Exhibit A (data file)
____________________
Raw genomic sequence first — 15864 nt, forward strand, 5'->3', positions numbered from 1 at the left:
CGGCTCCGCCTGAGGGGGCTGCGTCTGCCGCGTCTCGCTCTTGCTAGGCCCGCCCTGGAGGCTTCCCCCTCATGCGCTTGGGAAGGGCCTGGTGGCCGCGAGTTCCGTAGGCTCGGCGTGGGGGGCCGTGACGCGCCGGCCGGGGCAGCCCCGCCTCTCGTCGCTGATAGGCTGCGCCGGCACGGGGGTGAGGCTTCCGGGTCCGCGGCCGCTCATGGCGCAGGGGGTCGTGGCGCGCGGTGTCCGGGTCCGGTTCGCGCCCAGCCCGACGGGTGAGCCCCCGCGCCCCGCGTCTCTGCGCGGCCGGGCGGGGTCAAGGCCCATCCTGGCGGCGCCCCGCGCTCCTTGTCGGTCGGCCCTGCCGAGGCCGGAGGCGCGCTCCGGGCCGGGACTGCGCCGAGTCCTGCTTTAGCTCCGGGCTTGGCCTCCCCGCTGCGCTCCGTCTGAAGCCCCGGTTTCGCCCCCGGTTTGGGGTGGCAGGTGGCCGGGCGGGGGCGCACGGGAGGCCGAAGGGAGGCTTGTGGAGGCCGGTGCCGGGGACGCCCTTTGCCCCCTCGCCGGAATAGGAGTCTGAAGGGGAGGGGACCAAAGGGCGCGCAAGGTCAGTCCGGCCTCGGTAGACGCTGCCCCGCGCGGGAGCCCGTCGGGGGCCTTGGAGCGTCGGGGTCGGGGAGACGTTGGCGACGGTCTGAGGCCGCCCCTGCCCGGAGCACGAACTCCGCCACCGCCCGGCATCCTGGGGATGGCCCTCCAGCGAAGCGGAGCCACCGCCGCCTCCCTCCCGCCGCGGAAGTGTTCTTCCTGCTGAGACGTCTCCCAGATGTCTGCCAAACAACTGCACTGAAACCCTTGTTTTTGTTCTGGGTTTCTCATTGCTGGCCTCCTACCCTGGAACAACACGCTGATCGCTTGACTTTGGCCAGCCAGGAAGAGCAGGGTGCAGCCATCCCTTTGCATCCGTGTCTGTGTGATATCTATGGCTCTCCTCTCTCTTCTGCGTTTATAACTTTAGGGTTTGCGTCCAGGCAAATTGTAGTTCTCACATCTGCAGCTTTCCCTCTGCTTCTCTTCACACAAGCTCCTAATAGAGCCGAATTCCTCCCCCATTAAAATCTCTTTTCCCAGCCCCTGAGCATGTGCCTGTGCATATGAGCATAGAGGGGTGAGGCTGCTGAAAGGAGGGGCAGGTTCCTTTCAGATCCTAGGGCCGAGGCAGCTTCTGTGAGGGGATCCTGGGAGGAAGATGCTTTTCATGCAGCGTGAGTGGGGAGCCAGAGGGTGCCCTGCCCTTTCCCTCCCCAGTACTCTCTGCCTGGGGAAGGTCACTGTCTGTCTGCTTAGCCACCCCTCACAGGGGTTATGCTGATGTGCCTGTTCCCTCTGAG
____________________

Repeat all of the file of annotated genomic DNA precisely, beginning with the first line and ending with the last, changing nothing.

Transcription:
Raw genomic sequence first — 15864 nt, forward strand, 5'->3', positions numbered from 1 at the left:
CGGCTCCGCCTGAGGGGGCTGCGTCTGCCGCGTCTCGCTCTTGCTAGGCCCGCCCTGGAGGCTTCCCCCTCATGCGCTTGGGAAGGGCCTGGTGGCCGCGAGTTCCGTAGGCTCGGCGTGGGGGGCCGTGACGCGCCGGCCGGGGCAGCCCCGCCTCTCGTCGCTGATAGGCTGCGCCGGCACGGGGGTGAGGCTTCCGGGTCCGCGGCCGCTCATGGCGCAGGGGGTCGTGGCGCGCGGTGTCCGGGTCCGGTTCGCGCCCAGCCCGACGGGTGAGCCCCCGCGCCCCGCGTCTCTGCGCGGCCGGGCGGGGTCAAGGCCCATCCTGGCGGCGCCCCGCGCTCCTTGTCGGTCGGCCCTGCCGAGGCCGGAGGCGCGCTCCGGGCCGGGACTGCGCCGAGTCCTGCTTTAGCTCCGGGCTTGGCCTCCCCGCTGCGCTCCGTCTGAAGCCCCGGTTTCGCCCCCGGTTTGGGGTGGCAGGTGGCCGGGCGGGGGCGCACGGGAGGCCGAAGGGAGGCTTGTGGAGGCCGGTGCCGGGGACGCCCTTTGCCCCCTCGCCGGAATAGGAGTCTGAAGGGGAGGGGACCAAAGGGCGCGCAAGGTCAGTCCGGCCTCGGTAGACGCTGCCCCGCGCGGGAGCCCGTCGGGGGCCTTGGAGCGTCGGGGTCGGGGAGACGTTGGCGACGGTCTGAGGCCGCCCCTGCCCGGAGCACGAACTCCGCCACCGCCCGGCATCCTGGGGATGGCCCTCCAGCGAAGCGGAGCCACCGCCGCCTCCCTCCCGCCGCGGAAGTGTTCTTCCTGCTGAGACGTCTCCCAGATGTCTGCCAAACAACTGCACTGAAACCCTTGTTTTTGTTCTGGGTTTCTCATTGCTGGCCTCCTACCCTGGAACAACACGCTGATCGCTTGACTTTGGCCAGCCAGGAAGAGCAGGGTGCAGCCATCCCTTTGCATCCGTGTCTGTGTGATATCTATGGCTCTCCTCTCTCTTCTGCGTTTATAACTTTAGGGTTTGCGTCCAGGCAAATTGTAGTTCTCACATCTGCAGCTTTCCCTCTGCTTCTCTTCACACAAGCTCCTAATAGAGCCGAATTCCTCCCCCATTAAAATCTCTTTTCCCAGCCCCTGAGCATGTGCCTGTGCATATGAGCATAGAGGGGTGAGGCTGCTGAAAGGAGGGGCAGGTTCCTTTCAGATCCTAGGGCCGAGGCAGCTTCTGTGAGGGGATCCTGGGAGGAAGATGCTTTTCATGCAGCGTGAGTGGGGAGCCAGAGGGTGCCCTGCCCTTTCCCTCCCCAGTACTCTCTGCCTGGGGAAGGTCACTGTCTGTCTGCTTAGCCACCCCTCACAGGGGTTATGCTGATGTGCCTGTTCCCTCTGAG